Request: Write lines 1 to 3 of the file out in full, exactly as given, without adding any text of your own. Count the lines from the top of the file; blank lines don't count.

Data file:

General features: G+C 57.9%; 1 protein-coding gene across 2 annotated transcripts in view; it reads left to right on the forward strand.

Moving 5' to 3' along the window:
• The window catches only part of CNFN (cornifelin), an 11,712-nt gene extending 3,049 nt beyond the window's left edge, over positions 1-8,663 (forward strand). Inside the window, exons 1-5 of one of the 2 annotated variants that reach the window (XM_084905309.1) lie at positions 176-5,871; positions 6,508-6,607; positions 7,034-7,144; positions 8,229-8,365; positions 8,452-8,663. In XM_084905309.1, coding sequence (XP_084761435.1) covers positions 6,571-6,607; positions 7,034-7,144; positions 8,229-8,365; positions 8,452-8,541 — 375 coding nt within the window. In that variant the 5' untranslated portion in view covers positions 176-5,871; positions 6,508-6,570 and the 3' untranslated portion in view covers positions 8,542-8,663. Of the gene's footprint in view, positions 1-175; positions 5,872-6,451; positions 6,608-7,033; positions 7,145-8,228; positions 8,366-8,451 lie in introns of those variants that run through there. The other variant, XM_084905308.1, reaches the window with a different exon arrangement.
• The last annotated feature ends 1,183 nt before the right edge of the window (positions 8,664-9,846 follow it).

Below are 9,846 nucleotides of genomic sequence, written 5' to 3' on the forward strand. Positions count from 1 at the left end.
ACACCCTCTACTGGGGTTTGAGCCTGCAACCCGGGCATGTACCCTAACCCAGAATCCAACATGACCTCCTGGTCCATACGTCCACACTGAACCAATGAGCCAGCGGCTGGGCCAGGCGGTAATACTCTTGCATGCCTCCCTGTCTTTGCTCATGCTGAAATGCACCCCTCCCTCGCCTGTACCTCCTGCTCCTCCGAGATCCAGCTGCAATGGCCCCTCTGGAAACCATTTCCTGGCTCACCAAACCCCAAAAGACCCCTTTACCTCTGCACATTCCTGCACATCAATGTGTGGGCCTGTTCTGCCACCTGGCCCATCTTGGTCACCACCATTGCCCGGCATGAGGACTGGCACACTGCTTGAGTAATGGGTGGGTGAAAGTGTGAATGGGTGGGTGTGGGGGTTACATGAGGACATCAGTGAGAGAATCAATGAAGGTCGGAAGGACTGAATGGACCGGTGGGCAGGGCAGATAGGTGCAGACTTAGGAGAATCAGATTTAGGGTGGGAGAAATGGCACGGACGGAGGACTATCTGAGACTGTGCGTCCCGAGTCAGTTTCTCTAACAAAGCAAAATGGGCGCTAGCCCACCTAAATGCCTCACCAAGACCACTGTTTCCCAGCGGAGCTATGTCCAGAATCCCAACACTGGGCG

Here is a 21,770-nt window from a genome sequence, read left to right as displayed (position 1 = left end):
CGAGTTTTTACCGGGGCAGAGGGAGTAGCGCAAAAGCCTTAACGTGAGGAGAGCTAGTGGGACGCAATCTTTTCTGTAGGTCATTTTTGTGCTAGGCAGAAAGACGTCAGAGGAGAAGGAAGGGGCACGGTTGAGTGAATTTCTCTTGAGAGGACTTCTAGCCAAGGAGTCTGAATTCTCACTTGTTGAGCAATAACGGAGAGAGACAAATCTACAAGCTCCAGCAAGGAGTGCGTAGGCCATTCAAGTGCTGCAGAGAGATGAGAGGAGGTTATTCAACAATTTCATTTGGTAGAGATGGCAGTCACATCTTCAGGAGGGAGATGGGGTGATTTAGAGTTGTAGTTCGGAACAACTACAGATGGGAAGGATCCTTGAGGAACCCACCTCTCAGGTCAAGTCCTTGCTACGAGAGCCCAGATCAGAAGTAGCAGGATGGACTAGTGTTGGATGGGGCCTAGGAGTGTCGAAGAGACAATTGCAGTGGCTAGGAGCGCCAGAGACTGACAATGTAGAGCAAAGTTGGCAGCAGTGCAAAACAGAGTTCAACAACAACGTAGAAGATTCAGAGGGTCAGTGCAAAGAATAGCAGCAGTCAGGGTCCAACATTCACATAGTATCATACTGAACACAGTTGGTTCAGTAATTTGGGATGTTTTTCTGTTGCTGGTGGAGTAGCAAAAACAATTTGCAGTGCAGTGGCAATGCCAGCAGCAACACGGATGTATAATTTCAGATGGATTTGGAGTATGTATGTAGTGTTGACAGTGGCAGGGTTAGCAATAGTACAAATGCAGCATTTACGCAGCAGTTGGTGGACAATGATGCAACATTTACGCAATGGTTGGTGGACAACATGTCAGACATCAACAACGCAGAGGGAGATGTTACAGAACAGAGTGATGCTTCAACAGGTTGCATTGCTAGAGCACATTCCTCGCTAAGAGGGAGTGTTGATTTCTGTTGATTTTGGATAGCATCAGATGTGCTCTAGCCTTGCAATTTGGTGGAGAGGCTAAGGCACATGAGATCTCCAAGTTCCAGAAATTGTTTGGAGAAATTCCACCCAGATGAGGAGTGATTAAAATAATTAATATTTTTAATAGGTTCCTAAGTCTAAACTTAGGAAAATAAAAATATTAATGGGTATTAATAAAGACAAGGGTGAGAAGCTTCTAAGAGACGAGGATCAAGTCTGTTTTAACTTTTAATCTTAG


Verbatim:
General features: G+C 57.9%; 1 protein-coding gene across 2 annotated transcripts in view; it reads left to right on the forward strand.

Moving 5' to 3' along the window:
• The window catches only part of CNFN (cornifelin), an 11,712-nt gene extending 3,049 nt beyond the window's left edge, over positions 1-8,663 (forward strand). Inside the window, exons 1-5 of one of the 2 annotated variants that reach the window (XM_084905309.1) lie at positions 176-5,871; positions 6,508-6,607; positions 7,034-7,144; positions 8,229-8,365; positions 8,452-8,663. In XM_084905309.1, coding sequence (XP_084761435.1) covers positions 6,571-6,607; positions 7,034-7,144; positions 8,229-8,365; positions 8,452-8,541 — 375 coding nt within the window. In that variant the 5' untranslated portion in view covers positions 176-5,871; positions 6,508-6,570 and the 3' untranslated portion in view covers positions 8,542-8,663. Of the gene's footprint in view, positions 1-175; positions 5,872-6,451; positions 6,608-7,033; positions 7,145-8,228; positions 8,366-8,451 lie in introns of those variants that run through there. The other variant, XM_084905308.1, reaches the window with a different exon arrangement.